instances increased to twenty percent. Once a referral was made, Vita did not participate further in the litigation.
DeValerio was Vita's initial contact person at BDP; sometime in 1998, Norman Berman took over as the firm liaison. However, other partners at BDP would sometimes call Vita directly about new cases. As the business relationship continued, the number of Vita's referrals grew significantly. For the purpose of more easily tracking the referrals, Berman created and continuously updated a spreadsheet containing all of Vita's referrals. Berman and Vita met regularly, approximately every six weeks, to discuss the status of the referred cases; this continued even after Vita stopped providing referrals.
In February, 1998, at the request of BDP partner Jeffrey Block, Vita referred Robert Hillger as a potential plaintiff for a class action suit against Phillip Services Corporation (PSC). BDP qualified Hillger as a plaintiff and filed a securities fraud suit against PSC in the United States District Court for the Southern District of New York on February 5, 1998, with Hillger as the sole named plaintiff. On that same day, BDP issued a press release seeking other PSC investors to join in the class action. Under the normal practice, when BDP accepted Hillger as a client, Vita's referral obligation was satisfied, thus triggering BDP's duty to pay him if BDP was awarded attorney's fees in the litigation. In fact, on the same day the case was filed, the PSC case was added to BDP's master list of Vita's referrals.
As a result of the press release, more than fifty investors replied to BDP expressing interest in joining the suit; one such investor was Vincent Ditrano. [Note 5] After commencing several suits on behalf of these plaintiffs, the cases were consolidated. BDP and Lowey Dannenberg, a local New York firm, were appointed as lead counsel, and the two firms selected Hillger as one of the lead plaintiffs in the consolidated and amended class action complaint filed on September 11, 1998.
In late 1998, the relationship between Vita and BDP began to
deteriorate because of disputes relating to the payment of fees for other referrals made by Vita. In an attempt to resolve the conflict, Vita met with DeValerio and Berman separately on several occasions. The conflict over fees continued, however, and Vita stopped referring litigants to BDP sometime toward the end of 1999.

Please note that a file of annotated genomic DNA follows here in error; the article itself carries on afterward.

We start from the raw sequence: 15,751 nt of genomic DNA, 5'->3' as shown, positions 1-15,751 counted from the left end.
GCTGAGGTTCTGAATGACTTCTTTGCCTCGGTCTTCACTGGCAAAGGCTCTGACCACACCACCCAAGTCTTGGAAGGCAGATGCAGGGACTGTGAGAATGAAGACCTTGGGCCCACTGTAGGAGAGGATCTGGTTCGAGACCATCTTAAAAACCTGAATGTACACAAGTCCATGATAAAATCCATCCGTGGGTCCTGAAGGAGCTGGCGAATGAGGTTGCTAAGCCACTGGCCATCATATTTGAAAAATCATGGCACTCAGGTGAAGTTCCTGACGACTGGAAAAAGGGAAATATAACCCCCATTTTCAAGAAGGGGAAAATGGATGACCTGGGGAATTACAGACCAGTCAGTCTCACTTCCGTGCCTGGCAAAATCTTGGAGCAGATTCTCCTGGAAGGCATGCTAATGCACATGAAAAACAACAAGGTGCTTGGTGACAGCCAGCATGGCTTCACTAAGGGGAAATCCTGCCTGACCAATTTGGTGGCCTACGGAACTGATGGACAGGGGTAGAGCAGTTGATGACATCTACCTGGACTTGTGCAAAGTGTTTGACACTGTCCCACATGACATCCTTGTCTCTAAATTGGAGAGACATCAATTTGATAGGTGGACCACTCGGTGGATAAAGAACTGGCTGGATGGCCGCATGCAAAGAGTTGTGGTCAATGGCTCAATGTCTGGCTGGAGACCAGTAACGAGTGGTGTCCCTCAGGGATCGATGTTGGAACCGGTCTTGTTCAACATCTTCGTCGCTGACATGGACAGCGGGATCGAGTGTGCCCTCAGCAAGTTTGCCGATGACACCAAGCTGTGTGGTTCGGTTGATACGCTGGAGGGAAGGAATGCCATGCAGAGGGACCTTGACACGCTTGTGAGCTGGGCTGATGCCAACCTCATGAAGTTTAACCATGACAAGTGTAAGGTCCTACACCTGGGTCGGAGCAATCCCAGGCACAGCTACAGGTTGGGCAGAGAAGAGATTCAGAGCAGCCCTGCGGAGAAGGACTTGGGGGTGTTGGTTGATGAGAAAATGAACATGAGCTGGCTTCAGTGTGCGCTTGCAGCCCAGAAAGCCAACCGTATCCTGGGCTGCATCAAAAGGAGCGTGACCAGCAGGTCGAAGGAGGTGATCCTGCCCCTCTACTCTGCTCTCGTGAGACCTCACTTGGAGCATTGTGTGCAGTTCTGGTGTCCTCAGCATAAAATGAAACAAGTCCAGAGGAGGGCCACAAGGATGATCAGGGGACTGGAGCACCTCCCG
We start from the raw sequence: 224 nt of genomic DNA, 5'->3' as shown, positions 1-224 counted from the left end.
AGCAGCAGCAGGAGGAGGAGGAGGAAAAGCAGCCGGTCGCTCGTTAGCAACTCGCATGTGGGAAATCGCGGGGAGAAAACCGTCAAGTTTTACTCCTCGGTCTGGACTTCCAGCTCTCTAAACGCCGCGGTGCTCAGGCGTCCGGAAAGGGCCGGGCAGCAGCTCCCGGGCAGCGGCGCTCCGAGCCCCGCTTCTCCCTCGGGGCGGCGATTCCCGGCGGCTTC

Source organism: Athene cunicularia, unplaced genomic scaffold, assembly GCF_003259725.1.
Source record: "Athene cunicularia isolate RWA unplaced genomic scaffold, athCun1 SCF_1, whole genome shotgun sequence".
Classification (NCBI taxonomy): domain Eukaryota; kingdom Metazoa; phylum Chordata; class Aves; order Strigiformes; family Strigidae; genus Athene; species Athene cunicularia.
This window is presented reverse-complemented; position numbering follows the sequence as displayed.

As a follow-up to a meeting held on March 23, 2000, and in an attempt to "close the book on both 1998 and 1999" fees, Berman sent Vita a letter dated March 30, 2000. In the letter, Berman recited certain proposed payments on several named cases, [Note 6] and stated, "In addition to our 10% referral, we agreed to evaluate the total relationship for 1999 after the close of the year." [Note 7] The letter also informed Vita that for "existing cases, we will continue to pay you a 10% referral fee subject to adjustment after the close of the year." [Note 8] According to BDP's referral list, PSC was an existing case at the time the March 30 letter was prepared and sent.
In March, 2002, as the result of a pending PSC bankruptcy proceeding, BDP received a payment of $151,313.39 in attorney's fees for the PSC litigation. From this award BDP paid Vita $15,131.34, representing, as indicated on BDP's payment invoice, the "Agreed upon Co-Counsel Percentage" of ten percent. On June 30, 2004, a motion for class certification in the PSC litigation was filed; it failed to include Hillger or any option traders as named plaintiffs. Block, as lead counsel, testified that BDP and Lowey Dannenberg had the discretion to determine the members of the class and chose to eliminate Hillger as a named plaintiff in the PSC lawsuit. Block further testified